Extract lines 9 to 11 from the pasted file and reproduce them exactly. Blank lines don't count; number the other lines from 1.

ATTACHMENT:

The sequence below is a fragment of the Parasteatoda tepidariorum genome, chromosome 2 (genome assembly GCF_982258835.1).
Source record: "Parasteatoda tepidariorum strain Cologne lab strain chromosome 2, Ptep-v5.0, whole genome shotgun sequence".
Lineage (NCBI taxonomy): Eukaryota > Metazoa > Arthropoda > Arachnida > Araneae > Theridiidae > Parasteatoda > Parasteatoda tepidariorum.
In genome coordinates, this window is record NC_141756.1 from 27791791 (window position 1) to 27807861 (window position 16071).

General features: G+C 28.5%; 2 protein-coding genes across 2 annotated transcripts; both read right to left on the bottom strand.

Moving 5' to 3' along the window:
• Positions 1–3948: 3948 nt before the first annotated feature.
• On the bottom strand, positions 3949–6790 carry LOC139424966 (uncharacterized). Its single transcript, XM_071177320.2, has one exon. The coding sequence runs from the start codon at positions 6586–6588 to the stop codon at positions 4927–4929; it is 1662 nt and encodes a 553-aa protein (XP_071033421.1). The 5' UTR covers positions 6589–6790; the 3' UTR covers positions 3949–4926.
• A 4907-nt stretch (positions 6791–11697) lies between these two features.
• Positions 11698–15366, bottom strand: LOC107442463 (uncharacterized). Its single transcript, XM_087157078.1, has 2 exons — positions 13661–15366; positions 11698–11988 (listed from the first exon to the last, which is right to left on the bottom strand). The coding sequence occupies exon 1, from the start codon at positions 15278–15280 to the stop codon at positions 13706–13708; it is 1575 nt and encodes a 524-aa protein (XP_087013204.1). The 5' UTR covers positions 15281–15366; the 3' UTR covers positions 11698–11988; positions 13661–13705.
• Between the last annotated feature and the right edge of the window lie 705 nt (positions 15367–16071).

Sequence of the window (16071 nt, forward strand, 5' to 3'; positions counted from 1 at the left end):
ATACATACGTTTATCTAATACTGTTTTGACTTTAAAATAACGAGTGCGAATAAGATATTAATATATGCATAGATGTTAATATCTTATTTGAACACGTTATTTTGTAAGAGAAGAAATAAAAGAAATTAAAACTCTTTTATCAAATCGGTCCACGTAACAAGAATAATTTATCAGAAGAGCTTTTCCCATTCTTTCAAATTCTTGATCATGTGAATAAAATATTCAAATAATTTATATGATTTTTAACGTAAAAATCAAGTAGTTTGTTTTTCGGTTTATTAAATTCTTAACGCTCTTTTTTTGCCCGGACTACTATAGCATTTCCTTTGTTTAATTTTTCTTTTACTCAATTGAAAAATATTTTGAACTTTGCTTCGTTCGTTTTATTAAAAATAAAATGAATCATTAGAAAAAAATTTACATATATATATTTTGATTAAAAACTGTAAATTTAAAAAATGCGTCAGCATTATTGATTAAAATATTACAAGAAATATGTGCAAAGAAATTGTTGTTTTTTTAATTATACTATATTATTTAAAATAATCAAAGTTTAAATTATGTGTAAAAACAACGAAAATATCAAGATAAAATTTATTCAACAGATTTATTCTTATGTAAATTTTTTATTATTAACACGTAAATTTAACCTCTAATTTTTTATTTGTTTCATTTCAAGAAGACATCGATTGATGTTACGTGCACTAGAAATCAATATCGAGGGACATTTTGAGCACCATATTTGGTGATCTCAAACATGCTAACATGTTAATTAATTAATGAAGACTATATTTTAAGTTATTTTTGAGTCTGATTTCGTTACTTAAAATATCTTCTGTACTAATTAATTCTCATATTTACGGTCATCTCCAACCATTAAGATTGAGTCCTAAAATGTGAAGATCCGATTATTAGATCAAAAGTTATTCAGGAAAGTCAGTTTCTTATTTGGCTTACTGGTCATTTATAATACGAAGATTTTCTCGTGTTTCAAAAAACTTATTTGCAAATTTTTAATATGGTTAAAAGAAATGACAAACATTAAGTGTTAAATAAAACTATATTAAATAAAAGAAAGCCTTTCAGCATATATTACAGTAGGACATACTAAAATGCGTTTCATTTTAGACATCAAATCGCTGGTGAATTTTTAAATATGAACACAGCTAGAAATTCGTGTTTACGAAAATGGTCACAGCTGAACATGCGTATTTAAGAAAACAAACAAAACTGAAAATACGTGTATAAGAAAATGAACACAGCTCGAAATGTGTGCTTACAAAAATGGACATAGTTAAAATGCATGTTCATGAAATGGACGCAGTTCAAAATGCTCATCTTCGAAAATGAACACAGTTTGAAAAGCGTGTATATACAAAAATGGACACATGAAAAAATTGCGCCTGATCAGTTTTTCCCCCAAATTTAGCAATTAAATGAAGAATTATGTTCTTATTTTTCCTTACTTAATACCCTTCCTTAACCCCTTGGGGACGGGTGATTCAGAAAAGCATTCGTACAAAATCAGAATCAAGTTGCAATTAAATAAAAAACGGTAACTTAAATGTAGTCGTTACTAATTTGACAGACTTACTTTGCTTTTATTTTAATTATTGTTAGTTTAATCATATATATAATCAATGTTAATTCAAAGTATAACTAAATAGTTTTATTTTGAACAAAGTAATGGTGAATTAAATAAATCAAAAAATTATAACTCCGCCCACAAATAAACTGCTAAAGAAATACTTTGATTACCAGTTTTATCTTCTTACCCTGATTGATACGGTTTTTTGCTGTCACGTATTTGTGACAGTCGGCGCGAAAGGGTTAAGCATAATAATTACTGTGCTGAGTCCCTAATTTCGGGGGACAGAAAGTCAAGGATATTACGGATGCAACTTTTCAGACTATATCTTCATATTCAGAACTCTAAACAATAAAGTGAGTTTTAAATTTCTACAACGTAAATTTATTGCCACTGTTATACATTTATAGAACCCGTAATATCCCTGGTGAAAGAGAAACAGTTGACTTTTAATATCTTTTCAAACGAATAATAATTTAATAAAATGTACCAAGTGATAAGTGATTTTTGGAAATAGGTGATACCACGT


• A 4907-nt stretch (positions 6791–11697) lies between these two features.
• Positions 11698–15366, bottom strand: LOC107442463 (uncharacterized). Its single transcript, XM_087157078.1, has 2 exons — positions 13661–15366; positions 11698–11988 (listed from the first exon to the last, which is right to left on the bottom strand). The coding sequence occupies exon 1, from the start codon at positions 15278–15280 to the stop codon at positions 13706–13708; it is 1575 nt and encodes a 524-aa protein (XP_087013204.1). The 5' UTR covers positions 15281–15366; the 3' UTR covers positions 11698–11988; positions 13661–13705.
• Between the last annotated feature and the right edge of the window lie 705 nt (positions 15367–16071).